It’s been a long dry spell in my family search. Some days I feel as if I’ve seen all there is to see on the internet. Everything. I can’t seem to prove that the man I thought was my immigrant ancestor is really related to me. And if he is not, I can’t connect the man I thought was his son to any other person of record.
So I left that line of research and went on to the man and family members I could trace back to Pennsylvania/Virginia immediately before they traveled to Kentucky. Turns out, he didn’t do much that was worthy of record either.
Then one day, I stumbled onto a document that stopped me cold. I’ve made no secret of the fact that I love the stories I’m discovering whether they contribute to my family story or not.
So imagine my delight when I came across a publication (from 1874) with the fascinating title: “The Original Lists of Persons of Quality; Emigrants; Religious Exiles; Political Rebels Serving Men Sold for a Term of Years; Apprentices, Children Stolen; Maidens Pressed; and Others Who Went from Great Britain to the American Plantations, 1600-1700”
Now how could I resist? Of course, I quickly did a search to see if any of my ancestors were listed. When I found no family names, I couldn’t just leave it alone, I had to dig further. The lists were just too fascinating.
I can absolutely identify with the reason John Camden Hotten stated for pulling together all this data. In the introduction, he states:
“Of the history of the Colonies, and the eventual establishment of Independence, I have nothing to say. My object is simply and briefly to point out some of the causes which contributed to the early emigration of English families to America; and then to estimate the practical value of the contents of the present volume as a means of assistance in making genealogical researches in the mother country.”
Somehow, he knew that one day, it would be important to be able to read when, how, and why our ancestors arrived in this country.
And the “why,” of course, was both economic and political.
Sometime around 1625, Charles the First, King of England began levying taxes on the country without the permission of Parliament. Charles believed in the divine right of kings and was determined to govern according to his own conscience. As with all political acts by a leader, the lawmakers and citizens quickly chose sides. Some said he was the leader, and it was perfectly okay for him to do as he saw fit. Others saw his actions as arrogant, unlawful, and a dangerous precedent.
Strangely familiar, isn’t it? His acts triggered a civil war from 1642 to 1645, at which time he was defeated and in 1648 executed for high treason.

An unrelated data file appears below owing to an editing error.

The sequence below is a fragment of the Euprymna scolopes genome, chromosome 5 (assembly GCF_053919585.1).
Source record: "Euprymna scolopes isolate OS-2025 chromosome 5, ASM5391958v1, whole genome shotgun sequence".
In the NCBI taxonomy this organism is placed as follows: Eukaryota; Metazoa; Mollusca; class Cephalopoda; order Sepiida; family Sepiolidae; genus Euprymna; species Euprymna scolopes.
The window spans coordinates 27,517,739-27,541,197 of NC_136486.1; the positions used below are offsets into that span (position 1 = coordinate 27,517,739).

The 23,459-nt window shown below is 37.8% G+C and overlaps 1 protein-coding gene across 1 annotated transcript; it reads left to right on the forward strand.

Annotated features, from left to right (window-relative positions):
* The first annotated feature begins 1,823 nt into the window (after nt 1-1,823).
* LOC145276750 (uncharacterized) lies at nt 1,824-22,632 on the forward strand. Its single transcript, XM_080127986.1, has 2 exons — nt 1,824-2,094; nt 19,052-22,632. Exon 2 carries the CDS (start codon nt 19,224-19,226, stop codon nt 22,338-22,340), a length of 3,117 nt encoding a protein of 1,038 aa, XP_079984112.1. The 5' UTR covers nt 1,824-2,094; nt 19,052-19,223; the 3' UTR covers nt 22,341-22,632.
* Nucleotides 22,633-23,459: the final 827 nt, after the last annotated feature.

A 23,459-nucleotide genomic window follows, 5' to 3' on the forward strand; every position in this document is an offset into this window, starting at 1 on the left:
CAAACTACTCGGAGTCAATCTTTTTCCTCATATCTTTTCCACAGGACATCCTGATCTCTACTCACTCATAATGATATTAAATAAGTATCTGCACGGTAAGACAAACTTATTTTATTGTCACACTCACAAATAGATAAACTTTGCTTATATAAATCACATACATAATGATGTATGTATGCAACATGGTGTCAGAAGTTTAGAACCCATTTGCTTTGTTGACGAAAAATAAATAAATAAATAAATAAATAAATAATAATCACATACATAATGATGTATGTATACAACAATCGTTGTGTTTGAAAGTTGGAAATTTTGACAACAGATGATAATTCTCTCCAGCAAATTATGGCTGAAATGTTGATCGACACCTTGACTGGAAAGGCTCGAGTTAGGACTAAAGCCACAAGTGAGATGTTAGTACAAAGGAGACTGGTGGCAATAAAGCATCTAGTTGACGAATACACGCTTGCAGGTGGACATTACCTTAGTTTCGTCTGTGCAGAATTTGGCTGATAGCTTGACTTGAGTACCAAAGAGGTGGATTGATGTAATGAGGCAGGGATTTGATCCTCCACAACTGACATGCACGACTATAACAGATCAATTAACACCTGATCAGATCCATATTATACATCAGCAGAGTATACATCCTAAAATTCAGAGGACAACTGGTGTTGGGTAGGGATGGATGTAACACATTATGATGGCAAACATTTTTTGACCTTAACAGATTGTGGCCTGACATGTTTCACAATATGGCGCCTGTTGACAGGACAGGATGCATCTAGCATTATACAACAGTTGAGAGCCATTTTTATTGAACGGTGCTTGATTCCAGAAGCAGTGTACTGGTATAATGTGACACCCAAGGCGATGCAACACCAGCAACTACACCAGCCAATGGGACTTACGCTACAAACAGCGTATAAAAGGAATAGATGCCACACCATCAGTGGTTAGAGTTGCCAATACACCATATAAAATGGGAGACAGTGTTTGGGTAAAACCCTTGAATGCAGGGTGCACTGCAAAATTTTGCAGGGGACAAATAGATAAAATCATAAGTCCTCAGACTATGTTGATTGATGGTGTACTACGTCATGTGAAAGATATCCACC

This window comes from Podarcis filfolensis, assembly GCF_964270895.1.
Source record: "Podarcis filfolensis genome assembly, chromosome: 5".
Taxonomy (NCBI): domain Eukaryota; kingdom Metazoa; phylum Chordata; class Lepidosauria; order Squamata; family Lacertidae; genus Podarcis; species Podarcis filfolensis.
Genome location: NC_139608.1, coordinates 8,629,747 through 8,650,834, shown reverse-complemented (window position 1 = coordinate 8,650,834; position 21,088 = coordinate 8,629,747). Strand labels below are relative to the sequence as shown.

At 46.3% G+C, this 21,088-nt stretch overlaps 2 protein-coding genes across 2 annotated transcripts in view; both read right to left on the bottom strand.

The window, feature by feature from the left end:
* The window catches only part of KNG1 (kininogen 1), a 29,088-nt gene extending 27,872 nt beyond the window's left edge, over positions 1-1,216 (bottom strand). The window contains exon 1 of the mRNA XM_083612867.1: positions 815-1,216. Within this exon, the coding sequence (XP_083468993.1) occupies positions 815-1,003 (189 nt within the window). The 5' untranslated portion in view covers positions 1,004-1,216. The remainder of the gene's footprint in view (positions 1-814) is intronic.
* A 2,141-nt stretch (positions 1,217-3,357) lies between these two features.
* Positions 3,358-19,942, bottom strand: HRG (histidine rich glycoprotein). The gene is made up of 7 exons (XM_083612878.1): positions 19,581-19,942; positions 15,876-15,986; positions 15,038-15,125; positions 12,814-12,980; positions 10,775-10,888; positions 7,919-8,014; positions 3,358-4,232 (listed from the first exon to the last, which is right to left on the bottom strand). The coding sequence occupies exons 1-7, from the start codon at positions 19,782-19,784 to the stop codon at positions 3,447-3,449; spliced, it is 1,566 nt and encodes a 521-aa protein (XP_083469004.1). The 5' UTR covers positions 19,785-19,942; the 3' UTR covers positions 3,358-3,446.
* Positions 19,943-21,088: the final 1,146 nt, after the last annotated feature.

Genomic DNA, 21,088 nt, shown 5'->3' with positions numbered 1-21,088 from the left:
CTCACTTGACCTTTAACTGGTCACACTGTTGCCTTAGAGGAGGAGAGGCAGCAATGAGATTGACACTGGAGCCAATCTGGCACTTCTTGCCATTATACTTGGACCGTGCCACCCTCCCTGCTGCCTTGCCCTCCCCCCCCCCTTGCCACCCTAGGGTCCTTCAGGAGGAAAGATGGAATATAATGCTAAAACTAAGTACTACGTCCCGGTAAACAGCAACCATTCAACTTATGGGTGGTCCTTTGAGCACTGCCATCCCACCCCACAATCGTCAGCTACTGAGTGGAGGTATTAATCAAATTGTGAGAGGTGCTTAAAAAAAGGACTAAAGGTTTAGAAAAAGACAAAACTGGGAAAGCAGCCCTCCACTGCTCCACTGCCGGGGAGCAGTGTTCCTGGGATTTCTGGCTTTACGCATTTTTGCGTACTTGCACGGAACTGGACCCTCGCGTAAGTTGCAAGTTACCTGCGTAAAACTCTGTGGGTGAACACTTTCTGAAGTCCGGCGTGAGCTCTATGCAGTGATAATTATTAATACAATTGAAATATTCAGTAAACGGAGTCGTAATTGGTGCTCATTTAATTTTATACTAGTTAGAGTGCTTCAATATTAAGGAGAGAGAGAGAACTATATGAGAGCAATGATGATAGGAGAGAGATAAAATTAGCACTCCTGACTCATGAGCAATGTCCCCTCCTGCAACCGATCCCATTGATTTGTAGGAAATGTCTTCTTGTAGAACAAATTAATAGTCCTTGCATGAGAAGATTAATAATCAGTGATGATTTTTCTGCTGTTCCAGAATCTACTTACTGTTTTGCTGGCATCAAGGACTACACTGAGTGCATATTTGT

Through these years, those who strongly opposed his arrogance were very vocal in their resentment. It’s not a good idea to resist a king who believes he has a divine right because, after all, he does hold power.
One of the king’s critics, Lord Say and Sele stated: “I would rather lose half my estate than risk the impoverishment of my posterity by the establishment of so dangerous a precedent as a loan without the sanction of Parliament.”
This uproar set the stage for both voluntary and involuntary emigration to the New World “beyond the seas.”
The lists of people leaving for the New World and the notes made on the lists, while in no way complete, caught my attention for several days.
Probably of enormous interest to genealogists is the list of passengers aboard the Mayflower in 1620. The notes on these passengers are heartrending as the listmaker also recorded their fates. Here are some samples:
- Mr. John Carver, chosen as the first Governor upon arrival, died during the first spring. Katherine, his wife, died a few weeks after her husband.
- Roger Wilder, a servant, died in the “first sickness.”
- William Butten, a servant, died on the passage.
- Mr. Christopher Martin and his wife died soon after arrival, as did Solomon Prower and John Langemore, servants.
- John Tillie and his wife both died soon after they came ashore. Their daughter Elizabeth survived and went on to marry John Howland.
- Digerie Priest died in the “general sickness.” His wife and children came afterward. I can’t help but wonder if she knew her husband had died when she set sail to follow him. I imagine she came ashore expecting to see him and the home he had prepared for the family only to learn she was a widow with no resources.
It was recorded that there were 100 souls on the Mayflower. During the voyage there one child was born, and one passenger died, so 100 immigrants arrived on the shores of the New World.
Of those 100 souls, 51 died during the first year. Think about those numbers—over half the new citizens didn’t survive a year in the New World.
The writer of this particular list doesn’t mention any cause of death other than “general sickness” or “during the first sickness.” I didn’t see any accidents with axes or barroom fights or any other cause of death. One has to wonder if these travelers were prepared for what they had undertaken. Did they expect a paradise, a land of richness and gentle weather? Did they realize they would have to construct shelter and plant food crops very quickly? Did they even know how hard the journey itself would be? Did they know the passage would leave them weak from seasickness and poor nutrition at the time they needed to be at their most robust?
They fled political turmoil, ethnic and religious conflict, and poverty to come to a land that promised to solve all their problems. This New World may not have been the promised land they expected, but look at what we, their children, have accomplished.
Maybe that’s a bigger picture we should be trying to see today.